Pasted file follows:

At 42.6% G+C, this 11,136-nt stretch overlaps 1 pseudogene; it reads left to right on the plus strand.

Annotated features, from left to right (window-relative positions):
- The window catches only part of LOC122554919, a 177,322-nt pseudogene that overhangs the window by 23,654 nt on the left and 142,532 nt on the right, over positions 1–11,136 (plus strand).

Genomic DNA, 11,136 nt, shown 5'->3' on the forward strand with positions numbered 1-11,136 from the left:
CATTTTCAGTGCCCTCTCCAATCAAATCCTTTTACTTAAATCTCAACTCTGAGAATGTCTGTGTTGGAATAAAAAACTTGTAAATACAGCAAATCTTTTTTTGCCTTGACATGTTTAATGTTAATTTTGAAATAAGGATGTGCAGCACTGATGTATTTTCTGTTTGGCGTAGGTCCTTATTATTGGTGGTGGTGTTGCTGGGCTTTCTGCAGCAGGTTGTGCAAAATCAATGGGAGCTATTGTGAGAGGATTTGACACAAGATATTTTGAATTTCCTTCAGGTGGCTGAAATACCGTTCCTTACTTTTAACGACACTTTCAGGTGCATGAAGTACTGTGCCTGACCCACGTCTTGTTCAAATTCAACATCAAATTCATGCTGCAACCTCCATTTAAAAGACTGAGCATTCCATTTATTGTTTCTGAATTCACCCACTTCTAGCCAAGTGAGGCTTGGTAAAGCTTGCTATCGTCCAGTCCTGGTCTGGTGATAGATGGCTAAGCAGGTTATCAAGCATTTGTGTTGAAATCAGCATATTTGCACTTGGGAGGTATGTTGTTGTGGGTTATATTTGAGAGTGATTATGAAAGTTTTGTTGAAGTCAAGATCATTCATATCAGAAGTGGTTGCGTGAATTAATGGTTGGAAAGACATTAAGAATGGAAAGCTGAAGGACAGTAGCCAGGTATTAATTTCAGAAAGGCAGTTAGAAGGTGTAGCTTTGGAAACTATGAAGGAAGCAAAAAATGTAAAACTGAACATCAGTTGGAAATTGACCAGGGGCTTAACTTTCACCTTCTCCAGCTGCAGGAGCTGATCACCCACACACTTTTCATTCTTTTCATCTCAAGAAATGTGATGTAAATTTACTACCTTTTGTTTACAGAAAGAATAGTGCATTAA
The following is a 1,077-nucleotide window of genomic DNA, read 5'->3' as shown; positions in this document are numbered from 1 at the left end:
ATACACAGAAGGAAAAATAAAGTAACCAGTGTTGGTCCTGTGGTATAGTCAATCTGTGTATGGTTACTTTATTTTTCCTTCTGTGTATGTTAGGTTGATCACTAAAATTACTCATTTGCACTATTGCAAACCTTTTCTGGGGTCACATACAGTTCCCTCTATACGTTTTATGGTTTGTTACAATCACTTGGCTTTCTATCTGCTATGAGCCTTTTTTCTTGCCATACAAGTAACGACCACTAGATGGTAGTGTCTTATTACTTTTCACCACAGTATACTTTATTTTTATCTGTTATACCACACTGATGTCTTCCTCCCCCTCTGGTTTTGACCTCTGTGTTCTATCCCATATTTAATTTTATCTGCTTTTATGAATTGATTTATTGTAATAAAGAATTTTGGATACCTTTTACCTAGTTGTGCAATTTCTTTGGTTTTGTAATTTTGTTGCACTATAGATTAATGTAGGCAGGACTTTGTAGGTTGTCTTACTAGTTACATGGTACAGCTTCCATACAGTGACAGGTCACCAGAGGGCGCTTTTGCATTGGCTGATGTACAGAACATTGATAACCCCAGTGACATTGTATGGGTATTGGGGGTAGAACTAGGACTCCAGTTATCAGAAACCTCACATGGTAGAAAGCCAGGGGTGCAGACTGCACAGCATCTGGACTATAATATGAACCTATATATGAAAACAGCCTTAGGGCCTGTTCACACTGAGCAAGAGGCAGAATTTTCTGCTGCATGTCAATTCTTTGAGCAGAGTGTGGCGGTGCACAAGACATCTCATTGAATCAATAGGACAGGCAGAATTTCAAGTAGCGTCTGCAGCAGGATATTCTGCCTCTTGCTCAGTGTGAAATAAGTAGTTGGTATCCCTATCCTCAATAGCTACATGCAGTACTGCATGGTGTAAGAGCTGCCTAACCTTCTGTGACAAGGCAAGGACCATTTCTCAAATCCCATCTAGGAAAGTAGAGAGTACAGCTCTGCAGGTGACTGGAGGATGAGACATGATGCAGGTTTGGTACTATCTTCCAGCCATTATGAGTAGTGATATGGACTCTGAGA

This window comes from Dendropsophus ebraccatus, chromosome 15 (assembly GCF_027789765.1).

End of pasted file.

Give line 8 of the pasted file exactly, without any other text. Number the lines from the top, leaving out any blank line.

This window comes from Dendropsophus ebraccatus, chromosome 15 (assembly GCF_027789765.1).